It is good to remember with thanksgiving

WelCom September 2020 Rex Begley Terry Healion and his sister Cecilia were delighted with Bishop Peter Cullinane’s suggestion of a memorial Mass of Thanksgiving for the life and ministry of…

WelCom September 2020

Rex Begley

It is good to remember with thanksgiving Archdiocese of Wellington
Bishop Peter Cullinane, with Bishop Denis Browne and Frs Vui Hoang and Freddie Barte concelebrate a memorial Mass for Fr (Vincent) John Healion (1937–1980). Photo: Supplied

Terry Healion and his sister Cecilia were delighted with Bishop Peter Cullinane’s suggestion of a memorial Mass of Thanksgiving for the life and ministry of their brother – Fr John Healion, who passed away in New Plymouth in 1980. 

Wednesday 29 July marked the 40th anniversary of Fr John’s sudden death. Friends and family from as far away as Auckland and Wellington gathered at Our Lady Help of Christians Church, Fitzroy, where Bishop Denis Browne and Frs Vui Hoang and Freddie Barte concelebrated with Bishop Peter.

In his welcome Terry recalled his brother John as: ‘strong in physique, resolute in faith, youth counsellor, comforter of the dying, austere in lifestyle, impatient with insincerity, humble enough to ask for help when needed, angry when confronted with prejudice, advocate of the poor and oppressed – accepting chairmanship of Corso at a difficult time, understanding with the sick and distressed, a priest of God and truly seen as a man of God, loved by so many.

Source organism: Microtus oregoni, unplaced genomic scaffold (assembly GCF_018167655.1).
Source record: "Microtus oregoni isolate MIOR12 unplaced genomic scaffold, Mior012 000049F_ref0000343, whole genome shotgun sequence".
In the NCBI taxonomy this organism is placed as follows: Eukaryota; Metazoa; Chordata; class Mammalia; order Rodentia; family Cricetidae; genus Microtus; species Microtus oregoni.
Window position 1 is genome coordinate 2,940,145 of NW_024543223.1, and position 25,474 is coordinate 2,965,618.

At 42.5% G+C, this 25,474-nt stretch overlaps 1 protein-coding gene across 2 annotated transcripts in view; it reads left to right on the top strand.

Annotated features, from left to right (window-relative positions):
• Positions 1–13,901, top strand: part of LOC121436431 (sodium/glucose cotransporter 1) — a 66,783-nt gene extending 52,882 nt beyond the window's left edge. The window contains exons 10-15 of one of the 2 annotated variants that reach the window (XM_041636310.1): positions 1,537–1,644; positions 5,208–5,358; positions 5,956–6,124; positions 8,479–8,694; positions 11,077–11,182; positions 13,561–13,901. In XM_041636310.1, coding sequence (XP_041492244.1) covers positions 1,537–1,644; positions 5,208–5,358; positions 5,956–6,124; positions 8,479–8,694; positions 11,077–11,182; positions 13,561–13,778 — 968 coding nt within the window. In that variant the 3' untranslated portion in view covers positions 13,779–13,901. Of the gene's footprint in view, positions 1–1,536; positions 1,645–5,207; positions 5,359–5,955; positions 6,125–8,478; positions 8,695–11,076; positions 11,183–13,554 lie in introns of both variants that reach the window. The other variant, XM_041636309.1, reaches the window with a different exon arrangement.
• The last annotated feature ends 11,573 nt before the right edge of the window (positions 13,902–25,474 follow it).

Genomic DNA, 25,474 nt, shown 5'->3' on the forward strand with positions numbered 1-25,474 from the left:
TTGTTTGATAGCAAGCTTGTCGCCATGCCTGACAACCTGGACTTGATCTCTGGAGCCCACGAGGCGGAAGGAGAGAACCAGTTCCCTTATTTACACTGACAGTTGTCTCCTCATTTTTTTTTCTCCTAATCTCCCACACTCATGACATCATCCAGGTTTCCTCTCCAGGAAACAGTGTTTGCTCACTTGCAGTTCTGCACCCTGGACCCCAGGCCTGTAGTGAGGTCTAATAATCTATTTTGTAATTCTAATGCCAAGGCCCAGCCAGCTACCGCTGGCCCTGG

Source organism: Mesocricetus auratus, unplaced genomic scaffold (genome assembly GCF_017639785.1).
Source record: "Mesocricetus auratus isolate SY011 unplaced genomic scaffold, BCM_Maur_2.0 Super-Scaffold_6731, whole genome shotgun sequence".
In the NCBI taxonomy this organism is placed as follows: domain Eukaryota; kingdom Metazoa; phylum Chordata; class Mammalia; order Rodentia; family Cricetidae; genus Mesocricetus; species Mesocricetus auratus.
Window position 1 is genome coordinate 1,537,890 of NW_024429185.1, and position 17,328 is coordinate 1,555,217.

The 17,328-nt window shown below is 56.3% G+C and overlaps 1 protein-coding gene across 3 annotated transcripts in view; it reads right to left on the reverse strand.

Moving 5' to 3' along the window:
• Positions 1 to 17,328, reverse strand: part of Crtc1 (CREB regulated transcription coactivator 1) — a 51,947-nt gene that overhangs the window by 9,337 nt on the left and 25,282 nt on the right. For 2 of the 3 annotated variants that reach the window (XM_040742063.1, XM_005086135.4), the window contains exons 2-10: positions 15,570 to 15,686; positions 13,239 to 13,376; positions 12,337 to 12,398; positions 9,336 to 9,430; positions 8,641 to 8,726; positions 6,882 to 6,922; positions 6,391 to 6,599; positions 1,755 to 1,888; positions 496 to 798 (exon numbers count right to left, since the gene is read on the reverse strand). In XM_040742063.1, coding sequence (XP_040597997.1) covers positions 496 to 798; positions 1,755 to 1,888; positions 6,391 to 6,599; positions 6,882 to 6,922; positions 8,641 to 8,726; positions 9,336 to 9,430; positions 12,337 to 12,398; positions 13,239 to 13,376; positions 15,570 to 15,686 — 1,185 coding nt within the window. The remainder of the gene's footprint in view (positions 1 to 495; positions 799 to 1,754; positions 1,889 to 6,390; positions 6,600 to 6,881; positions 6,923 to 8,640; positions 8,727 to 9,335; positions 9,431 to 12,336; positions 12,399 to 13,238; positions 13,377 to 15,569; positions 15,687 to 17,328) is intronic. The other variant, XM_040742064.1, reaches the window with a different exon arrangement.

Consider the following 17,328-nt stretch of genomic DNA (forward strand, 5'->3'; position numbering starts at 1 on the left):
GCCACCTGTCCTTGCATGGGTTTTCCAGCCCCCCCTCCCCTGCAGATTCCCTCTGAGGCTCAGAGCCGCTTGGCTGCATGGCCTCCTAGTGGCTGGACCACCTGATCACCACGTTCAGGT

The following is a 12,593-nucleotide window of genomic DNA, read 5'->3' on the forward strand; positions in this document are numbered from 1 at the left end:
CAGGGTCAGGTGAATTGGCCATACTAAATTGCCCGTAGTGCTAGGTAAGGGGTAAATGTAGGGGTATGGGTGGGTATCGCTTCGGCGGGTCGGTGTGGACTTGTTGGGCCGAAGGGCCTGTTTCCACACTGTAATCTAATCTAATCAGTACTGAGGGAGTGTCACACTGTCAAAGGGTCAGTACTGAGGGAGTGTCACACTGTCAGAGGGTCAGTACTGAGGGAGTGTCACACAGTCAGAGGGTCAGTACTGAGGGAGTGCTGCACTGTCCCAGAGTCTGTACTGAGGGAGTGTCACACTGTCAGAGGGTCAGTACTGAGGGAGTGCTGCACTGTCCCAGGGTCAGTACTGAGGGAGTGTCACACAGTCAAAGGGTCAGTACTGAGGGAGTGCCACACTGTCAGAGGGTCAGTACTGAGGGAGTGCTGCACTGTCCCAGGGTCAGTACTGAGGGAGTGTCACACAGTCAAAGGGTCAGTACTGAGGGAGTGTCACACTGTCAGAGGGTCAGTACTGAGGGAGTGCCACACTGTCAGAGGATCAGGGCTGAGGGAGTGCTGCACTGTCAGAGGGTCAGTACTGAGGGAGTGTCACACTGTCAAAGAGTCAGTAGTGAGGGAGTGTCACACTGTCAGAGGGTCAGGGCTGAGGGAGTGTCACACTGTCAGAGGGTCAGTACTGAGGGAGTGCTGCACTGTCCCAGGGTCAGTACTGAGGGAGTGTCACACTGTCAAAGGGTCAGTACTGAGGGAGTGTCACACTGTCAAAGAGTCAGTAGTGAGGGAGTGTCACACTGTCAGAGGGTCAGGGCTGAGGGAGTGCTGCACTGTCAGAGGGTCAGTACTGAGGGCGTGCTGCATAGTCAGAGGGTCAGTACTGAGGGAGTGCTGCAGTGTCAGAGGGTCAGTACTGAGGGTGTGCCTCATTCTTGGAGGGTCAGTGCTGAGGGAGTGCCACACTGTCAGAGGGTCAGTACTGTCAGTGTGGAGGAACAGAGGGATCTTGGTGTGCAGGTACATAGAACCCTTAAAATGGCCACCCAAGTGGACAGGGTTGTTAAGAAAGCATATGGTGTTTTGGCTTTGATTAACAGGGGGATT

Terry also recalled the words of Manuka Henare, director of the office of Evangelisation Justice and Development, describing John as ‘one of those rare priests who understood fully the role of the laity in the mission of the Church and let them take off in the community’.

Terry also related a story told by Monsignor Charles Cooper about John’s funeral in 1980. At the time an American liturgist, Fr Eugene Walsh was conducting a training week for priests at the pastoral centre in Palmerston North. He went with the priests to Tokorangi Marae in Halcombe, near Feilding, to attend the Māori Requiem for Pā John. Four years later, when Eugene died, he had left instructions in his will that he wanted the same type of funeral as he had experienced at Tokorangi Marae for Fr John.

In his homily, Bishop Peter encouraged us to ‘live life to the full – not self-indulgently but in ways that are for others’. These words echoed those of Melville Carll, a parishioner of Taita where John had been assistant priest 1965–1972. At the time of John’s death Melville had written, ‘For us John, dear friend, you have made us realise once again that the length of life is less important than the intensity and sincerity with which it is lived.’

Beautifully crafted Prayers of the Faithful were led by Michael Healion, John’s nephew and Michael’s children Harriet and Alfie.

The whole liturgy was enhanced by beautiful singing led by Harriet and Alfie and finally the sharing of memories and of the delicious food served by Frs Vui and Freddie and the people of the parish. How good it is to remember with thanksgiving.